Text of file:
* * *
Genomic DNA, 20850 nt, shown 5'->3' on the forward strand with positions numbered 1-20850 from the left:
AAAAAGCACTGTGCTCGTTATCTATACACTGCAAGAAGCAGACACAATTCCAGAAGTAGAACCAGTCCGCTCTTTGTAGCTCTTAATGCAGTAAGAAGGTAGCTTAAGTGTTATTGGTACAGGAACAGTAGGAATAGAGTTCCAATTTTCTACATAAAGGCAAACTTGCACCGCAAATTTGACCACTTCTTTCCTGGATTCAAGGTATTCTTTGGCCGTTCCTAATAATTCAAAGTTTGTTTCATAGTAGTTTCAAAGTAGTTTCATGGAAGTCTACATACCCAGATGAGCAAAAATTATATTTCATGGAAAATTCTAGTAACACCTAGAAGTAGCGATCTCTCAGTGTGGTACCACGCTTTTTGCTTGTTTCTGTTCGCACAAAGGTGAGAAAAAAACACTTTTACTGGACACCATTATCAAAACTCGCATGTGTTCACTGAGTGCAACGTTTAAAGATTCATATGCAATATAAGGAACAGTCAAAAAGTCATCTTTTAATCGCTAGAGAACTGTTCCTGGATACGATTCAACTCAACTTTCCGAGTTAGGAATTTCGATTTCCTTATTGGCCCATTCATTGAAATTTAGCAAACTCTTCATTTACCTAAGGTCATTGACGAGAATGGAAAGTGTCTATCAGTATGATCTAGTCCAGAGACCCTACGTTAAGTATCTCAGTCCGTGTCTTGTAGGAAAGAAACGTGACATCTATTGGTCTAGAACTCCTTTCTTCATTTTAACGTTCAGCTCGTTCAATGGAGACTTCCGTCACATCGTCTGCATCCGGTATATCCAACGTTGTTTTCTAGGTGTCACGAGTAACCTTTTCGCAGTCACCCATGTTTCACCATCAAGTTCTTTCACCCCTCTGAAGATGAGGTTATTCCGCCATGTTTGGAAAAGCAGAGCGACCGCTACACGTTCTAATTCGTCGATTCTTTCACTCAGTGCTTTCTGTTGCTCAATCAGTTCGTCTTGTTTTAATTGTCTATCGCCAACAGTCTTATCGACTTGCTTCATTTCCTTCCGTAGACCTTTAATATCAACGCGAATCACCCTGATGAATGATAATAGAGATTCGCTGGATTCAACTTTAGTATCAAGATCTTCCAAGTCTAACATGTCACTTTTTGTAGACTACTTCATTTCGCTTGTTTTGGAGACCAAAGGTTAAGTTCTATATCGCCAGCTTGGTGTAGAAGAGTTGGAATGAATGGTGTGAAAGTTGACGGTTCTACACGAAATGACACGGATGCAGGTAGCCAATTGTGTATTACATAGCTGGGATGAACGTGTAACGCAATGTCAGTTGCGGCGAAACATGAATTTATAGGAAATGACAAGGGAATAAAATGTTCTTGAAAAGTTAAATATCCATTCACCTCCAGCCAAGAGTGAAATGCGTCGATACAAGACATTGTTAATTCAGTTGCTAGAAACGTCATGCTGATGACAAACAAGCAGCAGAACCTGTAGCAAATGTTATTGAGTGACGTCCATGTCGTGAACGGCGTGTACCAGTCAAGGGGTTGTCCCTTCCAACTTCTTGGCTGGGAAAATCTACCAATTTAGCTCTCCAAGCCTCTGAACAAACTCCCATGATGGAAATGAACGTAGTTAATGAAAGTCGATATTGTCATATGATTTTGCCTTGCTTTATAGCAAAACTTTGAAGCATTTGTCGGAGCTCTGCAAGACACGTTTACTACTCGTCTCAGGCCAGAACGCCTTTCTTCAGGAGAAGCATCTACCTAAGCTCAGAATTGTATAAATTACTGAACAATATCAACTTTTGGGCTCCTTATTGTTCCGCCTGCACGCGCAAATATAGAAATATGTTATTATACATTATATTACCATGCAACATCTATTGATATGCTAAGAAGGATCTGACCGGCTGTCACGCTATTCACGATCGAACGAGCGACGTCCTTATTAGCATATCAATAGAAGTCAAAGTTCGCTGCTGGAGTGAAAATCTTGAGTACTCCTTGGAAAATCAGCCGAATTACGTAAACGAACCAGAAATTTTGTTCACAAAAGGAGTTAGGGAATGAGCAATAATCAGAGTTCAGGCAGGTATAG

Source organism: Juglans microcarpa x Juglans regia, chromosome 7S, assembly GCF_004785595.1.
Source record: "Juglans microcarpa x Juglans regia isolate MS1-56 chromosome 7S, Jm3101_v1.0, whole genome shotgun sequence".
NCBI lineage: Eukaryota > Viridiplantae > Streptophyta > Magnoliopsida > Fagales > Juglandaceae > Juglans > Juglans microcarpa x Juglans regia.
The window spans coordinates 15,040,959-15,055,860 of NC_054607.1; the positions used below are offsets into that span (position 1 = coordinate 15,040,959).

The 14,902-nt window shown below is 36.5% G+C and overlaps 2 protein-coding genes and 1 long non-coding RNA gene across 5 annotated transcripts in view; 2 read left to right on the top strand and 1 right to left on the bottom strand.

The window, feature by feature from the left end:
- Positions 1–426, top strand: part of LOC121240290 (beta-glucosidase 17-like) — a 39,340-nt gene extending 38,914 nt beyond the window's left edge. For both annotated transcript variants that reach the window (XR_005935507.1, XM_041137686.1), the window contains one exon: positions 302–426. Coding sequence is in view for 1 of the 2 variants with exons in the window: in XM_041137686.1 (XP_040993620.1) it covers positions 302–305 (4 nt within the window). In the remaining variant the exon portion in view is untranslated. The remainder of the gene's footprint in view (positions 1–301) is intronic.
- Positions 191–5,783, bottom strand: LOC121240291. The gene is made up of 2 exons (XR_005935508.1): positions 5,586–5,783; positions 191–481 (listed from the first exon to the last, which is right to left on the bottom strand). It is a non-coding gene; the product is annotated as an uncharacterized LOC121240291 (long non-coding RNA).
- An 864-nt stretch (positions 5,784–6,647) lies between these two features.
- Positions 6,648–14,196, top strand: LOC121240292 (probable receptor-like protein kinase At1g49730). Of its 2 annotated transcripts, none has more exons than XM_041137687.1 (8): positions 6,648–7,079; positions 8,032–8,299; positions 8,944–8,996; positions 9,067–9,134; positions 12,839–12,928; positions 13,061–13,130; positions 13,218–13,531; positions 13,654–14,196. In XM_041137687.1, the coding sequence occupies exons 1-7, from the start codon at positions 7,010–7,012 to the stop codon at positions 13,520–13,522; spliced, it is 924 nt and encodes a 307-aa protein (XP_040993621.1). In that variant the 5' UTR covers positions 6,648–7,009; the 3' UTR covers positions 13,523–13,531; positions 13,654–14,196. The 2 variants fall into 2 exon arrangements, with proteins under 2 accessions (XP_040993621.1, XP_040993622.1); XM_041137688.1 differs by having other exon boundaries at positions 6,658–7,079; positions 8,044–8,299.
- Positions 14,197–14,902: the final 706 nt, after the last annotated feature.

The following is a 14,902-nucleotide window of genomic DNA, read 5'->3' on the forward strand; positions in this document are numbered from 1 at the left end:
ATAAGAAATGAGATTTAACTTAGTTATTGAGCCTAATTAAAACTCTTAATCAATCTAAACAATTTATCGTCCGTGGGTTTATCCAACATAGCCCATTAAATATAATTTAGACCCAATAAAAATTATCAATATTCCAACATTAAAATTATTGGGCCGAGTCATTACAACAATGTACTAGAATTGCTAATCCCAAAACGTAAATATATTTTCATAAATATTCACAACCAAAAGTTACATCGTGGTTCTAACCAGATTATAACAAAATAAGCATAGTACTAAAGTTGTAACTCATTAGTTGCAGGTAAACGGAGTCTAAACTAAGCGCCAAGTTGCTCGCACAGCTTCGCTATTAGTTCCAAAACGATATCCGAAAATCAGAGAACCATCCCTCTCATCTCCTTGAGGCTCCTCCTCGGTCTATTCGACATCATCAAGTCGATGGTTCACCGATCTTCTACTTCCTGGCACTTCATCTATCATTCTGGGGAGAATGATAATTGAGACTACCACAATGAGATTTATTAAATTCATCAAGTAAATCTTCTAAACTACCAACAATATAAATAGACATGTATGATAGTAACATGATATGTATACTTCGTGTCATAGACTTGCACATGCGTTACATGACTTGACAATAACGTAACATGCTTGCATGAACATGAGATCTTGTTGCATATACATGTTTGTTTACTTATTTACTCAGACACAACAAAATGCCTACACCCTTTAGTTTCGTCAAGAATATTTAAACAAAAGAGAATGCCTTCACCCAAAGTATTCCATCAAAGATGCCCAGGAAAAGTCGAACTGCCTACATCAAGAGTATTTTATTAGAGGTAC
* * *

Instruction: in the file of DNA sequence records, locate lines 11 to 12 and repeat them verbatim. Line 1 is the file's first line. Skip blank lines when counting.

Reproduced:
- An 864-nt stretch (positions 5,784–6,647) lies between these two features.
- Positions 6,648–14,196, top strand: LOC121240292 (probable receptor-like protein kinase At1g49730). Of its 2 annotated transcripts, none has more exons than XM_041137687.1 (8): positions 6,648–7,079; positions 8,032–8,299; positions 8,944–8,996; positions 9,067–9,134; positions 12,839–12,928; positions 13,061–13,130; positions 13,218–13,531; positions 13,654–14,196. In XM_041137687.1, the coding sequence occupies exons 1-7, from the start codon at positions 7,010–7,012 to the stop codon at positions 13,520–13,522; spliced, it is 924 nt and encodes a 307-aa protein (XP_040993621.1). In that variant the 5' UTR covers positions 6,648–7,009; the 3' UTR covers positions 13,523–13,531; positions 13,654–14,196. The 2 variants fall into 2 exon arrangements, with proteins under 2 accessions (XP_040993621.1, XP_040993622.1); XM_041137688.1 differs by having other exon boundaries at positions 6,658–7,079; positions 8,044–8,299.